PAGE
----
This story about the young man walking away can be found in Matthew, chapter 19:22, and Luke, chapter 18:23, but slightly different.  Mark said that this man was shocked at these words of Jesus (ὁ δὲ στυγνάσας ἐπὶ τῷ λόγῳ).  He went away pained or grieving (ἀπῆλθεν λυπούμενος), because he had many possessions or a lot of property (ἦν γὰρ ἔχων κτήματα πολλά).  This rich young man was willing to listen to Jesus, but could not bring himself to totally commit his life to him, by giving up his worldly possessions.  Thus, he went away very sad, because he realized his own situation, that he lacked the urge to make that final commitment to Jesus, by getting rid of his earthly wealth.

The dogs eat crumbs (Mk 7:28-7:28)

“But she answered him.

‘Yes!

Lord!

But even the dogs,

Under the table,

Eat the children’s crumbs.’”

 

ἡ δὲ ἀπεκρίθη καὶ λέγει αὐτῷ Ναί, Κύριε· καὶ τὰ κυνάρια ὑποκάτω τῆς τραπέζης ἐσθίουσιν ἀπὸ τῶν ψιχίων τῶν παιδίων.

 

This Canaanite woman responded somewhat like in Matthew, chapter 15:27.  This woman was willing to accept that she was like a despised dog.  Mark said that she responded to Jesus, by calling him Lord and agreeing with him (ἡ δὲ ἀπεκρίθη καὶ λέγει αὐτῷ Ναί, Κύριε).  She reminded him that even the dogs (καὶ τὰ κυνάρια), who are under the table (ὑποκάτω τῆς τραπέζης), eat the children’s crumbs (ἐσθίουσιν ἀπὸ τῶν ψιχίων τῶν παιδίων) that fall from the table.  In a wealthy materialistic country, we sometimes forget how our crumbs might feed or help poor people around the world today.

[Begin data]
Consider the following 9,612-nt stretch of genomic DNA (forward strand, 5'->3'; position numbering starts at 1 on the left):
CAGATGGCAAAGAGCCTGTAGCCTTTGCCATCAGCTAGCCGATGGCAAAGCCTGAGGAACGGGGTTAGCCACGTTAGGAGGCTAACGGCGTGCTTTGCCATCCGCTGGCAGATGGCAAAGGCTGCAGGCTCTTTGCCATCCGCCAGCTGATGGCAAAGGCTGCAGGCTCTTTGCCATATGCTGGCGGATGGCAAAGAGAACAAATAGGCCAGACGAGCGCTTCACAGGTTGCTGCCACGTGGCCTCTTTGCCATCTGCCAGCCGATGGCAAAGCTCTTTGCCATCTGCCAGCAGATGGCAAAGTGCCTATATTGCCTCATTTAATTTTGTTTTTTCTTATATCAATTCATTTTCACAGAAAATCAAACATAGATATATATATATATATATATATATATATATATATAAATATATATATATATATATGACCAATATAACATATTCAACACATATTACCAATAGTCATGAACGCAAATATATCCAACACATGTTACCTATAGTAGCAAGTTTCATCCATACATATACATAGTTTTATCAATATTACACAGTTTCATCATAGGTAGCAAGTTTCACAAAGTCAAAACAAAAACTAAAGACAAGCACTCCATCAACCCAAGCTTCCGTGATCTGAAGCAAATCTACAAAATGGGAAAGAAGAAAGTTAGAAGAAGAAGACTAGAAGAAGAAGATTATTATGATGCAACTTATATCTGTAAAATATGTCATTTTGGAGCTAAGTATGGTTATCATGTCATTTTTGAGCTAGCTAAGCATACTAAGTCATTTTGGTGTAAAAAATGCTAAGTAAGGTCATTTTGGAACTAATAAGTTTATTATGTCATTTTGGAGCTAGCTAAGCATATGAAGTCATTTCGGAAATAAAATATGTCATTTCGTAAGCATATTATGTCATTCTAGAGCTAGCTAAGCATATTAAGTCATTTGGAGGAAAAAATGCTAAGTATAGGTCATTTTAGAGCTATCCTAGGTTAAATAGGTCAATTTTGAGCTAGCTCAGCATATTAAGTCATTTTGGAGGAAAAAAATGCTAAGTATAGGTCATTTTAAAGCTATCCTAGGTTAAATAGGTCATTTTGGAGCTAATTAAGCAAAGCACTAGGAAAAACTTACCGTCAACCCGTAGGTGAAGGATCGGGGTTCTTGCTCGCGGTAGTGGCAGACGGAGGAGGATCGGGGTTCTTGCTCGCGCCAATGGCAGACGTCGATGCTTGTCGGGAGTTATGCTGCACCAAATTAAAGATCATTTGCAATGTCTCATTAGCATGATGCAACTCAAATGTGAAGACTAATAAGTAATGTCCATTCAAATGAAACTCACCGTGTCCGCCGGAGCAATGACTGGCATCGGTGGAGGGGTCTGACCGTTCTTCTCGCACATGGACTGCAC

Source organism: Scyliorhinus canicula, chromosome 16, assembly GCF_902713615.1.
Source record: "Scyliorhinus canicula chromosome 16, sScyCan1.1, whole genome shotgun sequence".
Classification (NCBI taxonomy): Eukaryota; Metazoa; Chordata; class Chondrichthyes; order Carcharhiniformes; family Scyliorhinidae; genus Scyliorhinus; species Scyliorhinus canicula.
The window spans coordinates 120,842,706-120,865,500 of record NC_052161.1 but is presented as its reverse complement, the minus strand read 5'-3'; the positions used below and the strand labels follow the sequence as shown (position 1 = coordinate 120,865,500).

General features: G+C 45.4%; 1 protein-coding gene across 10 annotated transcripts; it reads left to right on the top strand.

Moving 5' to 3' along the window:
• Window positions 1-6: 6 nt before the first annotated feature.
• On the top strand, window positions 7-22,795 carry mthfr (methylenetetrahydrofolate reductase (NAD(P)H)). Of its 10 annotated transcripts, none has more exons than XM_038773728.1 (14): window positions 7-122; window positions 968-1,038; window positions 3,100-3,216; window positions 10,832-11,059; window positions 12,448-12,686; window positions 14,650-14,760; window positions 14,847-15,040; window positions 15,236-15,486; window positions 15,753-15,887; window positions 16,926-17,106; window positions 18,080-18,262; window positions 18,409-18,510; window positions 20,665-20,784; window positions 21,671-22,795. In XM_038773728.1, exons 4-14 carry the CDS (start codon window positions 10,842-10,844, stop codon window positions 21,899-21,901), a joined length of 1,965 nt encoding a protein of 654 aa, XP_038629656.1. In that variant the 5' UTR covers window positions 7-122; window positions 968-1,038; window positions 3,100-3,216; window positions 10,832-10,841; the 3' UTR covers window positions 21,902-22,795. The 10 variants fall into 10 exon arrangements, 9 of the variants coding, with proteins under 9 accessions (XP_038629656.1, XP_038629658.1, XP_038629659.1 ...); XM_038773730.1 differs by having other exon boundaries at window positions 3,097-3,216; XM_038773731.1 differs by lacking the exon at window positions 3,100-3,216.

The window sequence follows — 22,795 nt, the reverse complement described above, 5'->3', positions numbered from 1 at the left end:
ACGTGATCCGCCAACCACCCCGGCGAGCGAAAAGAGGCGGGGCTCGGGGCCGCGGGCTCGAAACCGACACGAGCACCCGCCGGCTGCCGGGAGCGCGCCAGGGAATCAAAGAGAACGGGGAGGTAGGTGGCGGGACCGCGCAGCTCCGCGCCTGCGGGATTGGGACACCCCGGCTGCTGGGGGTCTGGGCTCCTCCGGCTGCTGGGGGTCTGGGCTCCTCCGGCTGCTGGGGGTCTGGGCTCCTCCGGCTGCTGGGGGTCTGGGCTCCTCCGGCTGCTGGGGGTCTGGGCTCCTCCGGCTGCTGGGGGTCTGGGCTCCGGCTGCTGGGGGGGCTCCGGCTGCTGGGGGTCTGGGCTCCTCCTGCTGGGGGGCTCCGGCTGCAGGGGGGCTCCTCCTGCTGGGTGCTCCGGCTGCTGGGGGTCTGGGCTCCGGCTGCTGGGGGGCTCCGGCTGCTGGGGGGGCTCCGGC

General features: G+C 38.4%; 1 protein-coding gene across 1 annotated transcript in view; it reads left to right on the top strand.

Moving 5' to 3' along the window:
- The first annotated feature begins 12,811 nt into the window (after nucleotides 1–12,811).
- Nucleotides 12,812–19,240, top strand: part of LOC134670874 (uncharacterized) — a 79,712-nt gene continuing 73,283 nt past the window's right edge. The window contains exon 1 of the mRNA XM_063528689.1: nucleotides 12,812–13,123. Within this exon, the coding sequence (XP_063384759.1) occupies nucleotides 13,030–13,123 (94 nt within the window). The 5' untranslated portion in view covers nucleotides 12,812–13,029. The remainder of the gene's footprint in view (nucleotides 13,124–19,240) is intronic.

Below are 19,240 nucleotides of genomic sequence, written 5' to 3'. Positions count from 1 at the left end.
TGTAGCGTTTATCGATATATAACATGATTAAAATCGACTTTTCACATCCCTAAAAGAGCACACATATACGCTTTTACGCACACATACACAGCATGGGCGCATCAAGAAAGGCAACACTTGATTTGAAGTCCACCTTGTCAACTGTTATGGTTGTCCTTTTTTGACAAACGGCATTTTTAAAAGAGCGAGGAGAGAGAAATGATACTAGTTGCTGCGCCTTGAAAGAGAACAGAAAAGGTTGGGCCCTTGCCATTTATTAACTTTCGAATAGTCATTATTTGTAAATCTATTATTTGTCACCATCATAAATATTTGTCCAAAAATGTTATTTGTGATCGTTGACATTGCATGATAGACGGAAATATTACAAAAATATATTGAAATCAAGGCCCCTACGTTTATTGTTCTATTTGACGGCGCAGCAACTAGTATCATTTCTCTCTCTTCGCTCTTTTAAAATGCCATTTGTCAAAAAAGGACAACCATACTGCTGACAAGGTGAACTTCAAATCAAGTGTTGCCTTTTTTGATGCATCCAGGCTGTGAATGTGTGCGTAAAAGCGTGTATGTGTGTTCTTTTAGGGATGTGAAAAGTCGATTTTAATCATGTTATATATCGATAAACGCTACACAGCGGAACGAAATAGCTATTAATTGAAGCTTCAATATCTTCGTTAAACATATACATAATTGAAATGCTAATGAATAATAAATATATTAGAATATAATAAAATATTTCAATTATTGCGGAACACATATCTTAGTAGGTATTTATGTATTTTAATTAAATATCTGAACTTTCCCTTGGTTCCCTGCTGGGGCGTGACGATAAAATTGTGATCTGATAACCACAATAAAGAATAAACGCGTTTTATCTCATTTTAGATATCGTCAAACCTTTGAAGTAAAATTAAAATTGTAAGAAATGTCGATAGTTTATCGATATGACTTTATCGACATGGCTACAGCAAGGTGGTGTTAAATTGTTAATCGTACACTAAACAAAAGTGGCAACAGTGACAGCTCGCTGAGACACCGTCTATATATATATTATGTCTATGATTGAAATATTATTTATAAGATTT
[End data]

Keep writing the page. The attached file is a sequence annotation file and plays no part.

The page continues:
The sleeping apostles (Mt 26:40-26:41)

“Then Jesus came

To the disciples.

He found them sleeping.

He said to Peter.

‘So!

Could you not

Stay awake

With me

One hour?

Stay awake!

Pray

That you may not come

Into the time

Of temptation!

The spirit indeed

Is willing,

But the flesh

Is weak.’”

 

καὶ ἔρχεται πρὸς τοὺς μαθητὰς καὶ εὑρίσκει αὐτοὺς καθεύδοντας, καὶ λέγει τῷ Πέτρῳ Οὕτως οὐκ ἰσχύσατε μίαν ὥραν γρηγορῆσαι μετ’ ἐμοῦ;

γρηγορεῖτε καὶ προσεύχεσθε, ἵνα μὴ εἰσέλθητε εἰς πειρασμόν· τὸ μὲν πνεῦμα πρόθυμον, ἡ δὲ σὰρξ ἀσθενής.

 

This is almost word for word in Mark, chapter 14:37-38, but Mark calls Peter Simon.  Luke, chapter 22:45-46, is somewhat similar, but without the last phrase, while in John, chapter 22, there are no indications of this action in the garden.  Both Mark and Matthew recounted that Jesus came to the 3 special disciples (καὶ ἔρχεται πρὸς τοὺς μαθητὰς), where he found them sleeping (καὶ εὑρίσκει αὐτοὺς καθεύδοντας).  Then he complained to Peter (καὶ λέγει τῷ Πέτρῳ) that he could not even stay awake or watch with him for merely one hour (Οὕτως οὐκ ἰσχύσατε μίαν ὥραν γρηγορῆσαι μετ’ ἐμοῦ).  He told him and the other 2 disciples to stay awake, watch, and be vigilant (γρηγορεῖτε).  They should pray (καὶ προσεύχεσθε) that their time of temptation or trial did not come (ἵνα μὴ εἰσέλθητε εἰς πειρασμόν).  Then Jesus remarked that the spirit indeed was willing (τὸ μὲν πνεῦμα πρόθυμον), but the flesh was weak (ἡ δὲ σὰρξ ἀσθενής).  Jesus was reprimanding Peter and the other 2 disciples in a mild but firm way.  They needed to be vigilant.

Jesus prays to his Father (Mt 26:39-26:39)

“Going a little farther,

Jesus threw himself

On the ground,

Face down.

He prayed.

‘My Father!

If it be possible,

Let this cup

Pass from me!

Nevertheless,

Not what I want,

But what you want.’”

 

καὶ προελθὼν μικρὸν ἔπεσεν ἐπὶ πρόσωπον αὐτοῦ προσευχόμενος καὶ λέγων Πάτερ μου, εἰ δυνατόν ἐστιν, παρελθάτω ἀπ’ ἐμοῦ τὸ ποτήριον τοῦτο· πλὴν οὐχ ὡς ἐγὼ θέλω ἀλλ’ ὡς σύ.

 

This is almost word for word in Mark, chapter 14:35-36.  In Luke, chapter 22:41-42, it is somewhat similar, while in John, chapter 22, there are no indications of this prayer in the garden.  Both Mark and Matthew recounted that Jesus went a little farther away (καὶ προελθὼν μικρὸν).  He fell on his face (ἔπεσεν ἐπὶ πρόσωπον αὐτοῦ), throwing himself on the ground.  Then he prayed to his Father (προσευχόμενος καὶ λέγων Πάτερ μου).  He said that he wondered if it was possible (εἰ δυνατόν ἐστιν) that this drinking cup could pass from him or be disregarded (παρελθάτω ἀπ’ ἐμοῦ τὸ ποτήριον τοῦτο).  However, he was willing to do whatever the Father wanted, because his will was second to his Father (πλὴν οὐχ ὡς ἐγὼ θέλω ἀλλ’ ὡς σύ).  Clearly, Jesus subordinated his will to the will of his Father.